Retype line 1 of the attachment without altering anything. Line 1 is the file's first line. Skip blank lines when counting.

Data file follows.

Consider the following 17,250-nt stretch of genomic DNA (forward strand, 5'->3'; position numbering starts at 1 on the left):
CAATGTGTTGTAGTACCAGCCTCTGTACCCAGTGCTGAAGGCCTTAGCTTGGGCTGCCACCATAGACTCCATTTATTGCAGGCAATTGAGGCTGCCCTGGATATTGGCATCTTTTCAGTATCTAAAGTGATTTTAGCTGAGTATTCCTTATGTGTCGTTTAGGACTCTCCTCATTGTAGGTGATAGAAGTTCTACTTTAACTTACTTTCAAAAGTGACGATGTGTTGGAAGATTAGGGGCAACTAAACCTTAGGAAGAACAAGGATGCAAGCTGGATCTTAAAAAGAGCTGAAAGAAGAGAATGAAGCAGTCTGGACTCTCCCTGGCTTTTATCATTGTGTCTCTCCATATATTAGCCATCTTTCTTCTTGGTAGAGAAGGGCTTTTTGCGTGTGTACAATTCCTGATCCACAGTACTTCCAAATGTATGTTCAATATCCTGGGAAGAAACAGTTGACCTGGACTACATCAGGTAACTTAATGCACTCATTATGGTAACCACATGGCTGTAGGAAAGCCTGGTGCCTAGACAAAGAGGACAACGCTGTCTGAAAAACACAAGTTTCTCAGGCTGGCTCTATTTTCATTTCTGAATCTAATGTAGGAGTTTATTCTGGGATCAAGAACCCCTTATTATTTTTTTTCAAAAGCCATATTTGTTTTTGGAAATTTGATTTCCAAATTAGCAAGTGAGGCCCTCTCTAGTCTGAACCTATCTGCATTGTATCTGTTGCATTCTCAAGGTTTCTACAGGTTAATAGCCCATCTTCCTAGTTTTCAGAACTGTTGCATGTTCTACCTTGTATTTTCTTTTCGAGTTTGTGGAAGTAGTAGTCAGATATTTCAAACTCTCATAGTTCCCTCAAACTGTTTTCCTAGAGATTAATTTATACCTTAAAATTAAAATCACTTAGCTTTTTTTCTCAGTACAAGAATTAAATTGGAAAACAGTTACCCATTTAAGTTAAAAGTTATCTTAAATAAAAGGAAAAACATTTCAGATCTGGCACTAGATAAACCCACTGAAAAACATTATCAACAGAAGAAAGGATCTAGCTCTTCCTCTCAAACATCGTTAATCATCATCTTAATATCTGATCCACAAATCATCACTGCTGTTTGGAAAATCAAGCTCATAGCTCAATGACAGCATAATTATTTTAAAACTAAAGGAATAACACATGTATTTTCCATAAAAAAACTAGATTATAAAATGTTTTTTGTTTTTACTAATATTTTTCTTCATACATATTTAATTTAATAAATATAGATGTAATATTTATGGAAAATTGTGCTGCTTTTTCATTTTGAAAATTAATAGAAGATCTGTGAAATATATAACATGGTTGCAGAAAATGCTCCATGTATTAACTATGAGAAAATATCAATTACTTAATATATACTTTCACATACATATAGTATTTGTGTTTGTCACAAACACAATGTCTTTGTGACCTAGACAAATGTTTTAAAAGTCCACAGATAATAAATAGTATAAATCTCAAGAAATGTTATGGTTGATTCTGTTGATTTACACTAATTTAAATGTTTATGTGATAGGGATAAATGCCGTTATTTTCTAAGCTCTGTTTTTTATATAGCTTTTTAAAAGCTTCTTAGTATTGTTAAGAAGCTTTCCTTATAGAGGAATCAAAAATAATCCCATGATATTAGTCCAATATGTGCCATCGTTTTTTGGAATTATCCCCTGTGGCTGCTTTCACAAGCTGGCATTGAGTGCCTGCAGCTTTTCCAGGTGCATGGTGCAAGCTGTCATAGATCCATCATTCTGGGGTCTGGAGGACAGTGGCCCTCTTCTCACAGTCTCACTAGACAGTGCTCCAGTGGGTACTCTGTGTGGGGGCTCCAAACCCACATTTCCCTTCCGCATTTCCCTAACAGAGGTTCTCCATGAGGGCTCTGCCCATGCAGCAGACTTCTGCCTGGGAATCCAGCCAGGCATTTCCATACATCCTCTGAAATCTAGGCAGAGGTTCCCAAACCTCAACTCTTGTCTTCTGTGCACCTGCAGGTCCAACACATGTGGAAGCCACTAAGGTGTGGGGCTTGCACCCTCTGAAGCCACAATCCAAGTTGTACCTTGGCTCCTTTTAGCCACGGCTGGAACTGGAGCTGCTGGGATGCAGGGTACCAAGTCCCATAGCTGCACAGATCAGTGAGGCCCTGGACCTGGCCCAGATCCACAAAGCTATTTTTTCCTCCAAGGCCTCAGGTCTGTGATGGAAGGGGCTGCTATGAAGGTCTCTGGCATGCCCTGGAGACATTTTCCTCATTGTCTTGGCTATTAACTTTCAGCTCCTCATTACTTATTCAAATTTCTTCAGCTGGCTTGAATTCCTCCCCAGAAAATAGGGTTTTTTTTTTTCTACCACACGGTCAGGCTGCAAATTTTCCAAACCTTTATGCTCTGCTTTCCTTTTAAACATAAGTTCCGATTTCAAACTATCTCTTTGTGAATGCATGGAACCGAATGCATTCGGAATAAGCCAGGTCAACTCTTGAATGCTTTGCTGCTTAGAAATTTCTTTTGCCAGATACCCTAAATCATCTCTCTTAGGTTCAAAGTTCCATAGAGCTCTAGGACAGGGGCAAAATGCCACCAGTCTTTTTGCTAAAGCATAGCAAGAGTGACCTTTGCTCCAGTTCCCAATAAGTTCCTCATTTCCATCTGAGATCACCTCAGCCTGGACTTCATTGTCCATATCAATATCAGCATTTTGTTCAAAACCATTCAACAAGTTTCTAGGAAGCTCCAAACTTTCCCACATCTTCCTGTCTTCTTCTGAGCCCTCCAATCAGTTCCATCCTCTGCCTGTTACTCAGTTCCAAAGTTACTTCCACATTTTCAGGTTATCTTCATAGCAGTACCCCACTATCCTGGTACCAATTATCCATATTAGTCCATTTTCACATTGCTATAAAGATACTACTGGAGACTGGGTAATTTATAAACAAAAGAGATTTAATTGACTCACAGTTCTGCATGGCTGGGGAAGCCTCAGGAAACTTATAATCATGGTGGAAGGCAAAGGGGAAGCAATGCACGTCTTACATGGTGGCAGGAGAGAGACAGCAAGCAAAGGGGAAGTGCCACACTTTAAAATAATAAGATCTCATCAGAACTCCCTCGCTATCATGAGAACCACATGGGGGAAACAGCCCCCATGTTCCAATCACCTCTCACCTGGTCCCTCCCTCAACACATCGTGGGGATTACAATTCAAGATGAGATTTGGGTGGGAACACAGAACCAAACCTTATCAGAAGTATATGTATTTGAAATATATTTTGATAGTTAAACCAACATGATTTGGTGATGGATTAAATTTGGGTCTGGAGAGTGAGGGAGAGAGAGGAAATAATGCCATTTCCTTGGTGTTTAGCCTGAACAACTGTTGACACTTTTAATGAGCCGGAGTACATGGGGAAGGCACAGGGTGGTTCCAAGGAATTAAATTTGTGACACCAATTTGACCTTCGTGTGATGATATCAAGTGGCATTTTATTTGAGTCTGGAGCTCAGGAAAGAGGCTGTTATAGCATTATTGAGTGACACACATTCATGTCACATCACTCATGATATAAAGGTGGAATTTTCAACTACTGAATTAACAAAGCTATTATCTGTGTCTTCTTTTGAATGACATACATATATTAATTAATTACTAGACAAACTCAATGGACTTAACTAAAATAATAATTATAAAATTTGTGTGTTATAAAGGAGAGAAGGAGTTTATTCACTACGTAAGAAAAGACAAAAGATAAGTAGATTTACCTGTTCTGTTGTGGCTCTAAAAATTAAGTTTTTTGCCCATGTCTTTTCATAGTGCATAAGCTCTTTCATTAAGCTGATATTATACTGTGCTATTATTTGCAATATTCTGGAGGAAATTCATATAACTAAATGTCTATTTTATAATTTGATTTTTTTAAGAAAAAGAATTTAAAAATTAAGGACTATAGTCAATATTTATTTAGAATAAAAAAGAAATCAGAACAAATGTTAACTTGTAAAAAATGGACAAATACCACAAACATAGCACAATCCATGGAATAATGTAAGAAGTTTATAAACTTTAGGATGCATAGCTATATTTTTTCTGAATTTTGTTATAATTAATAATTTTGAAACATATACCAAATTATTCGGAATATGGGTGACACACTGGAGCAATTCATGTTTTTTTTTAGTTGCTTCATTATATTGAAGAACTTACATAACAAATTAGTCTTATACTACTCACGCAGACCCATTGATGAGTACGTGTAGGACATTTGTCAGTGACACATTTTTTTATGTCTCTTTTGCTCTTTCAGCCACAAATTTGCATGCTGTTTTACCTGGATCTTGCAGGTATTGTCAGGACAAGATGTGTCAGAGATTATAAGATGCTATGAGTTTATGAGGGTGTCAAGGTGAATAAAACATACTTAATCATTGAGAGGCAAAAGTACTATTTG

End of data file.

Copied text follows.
Consider the following 17,250-nt stretch of genomic DNA (forward strand, 5'->3'; position numbering starts at 1 on the left):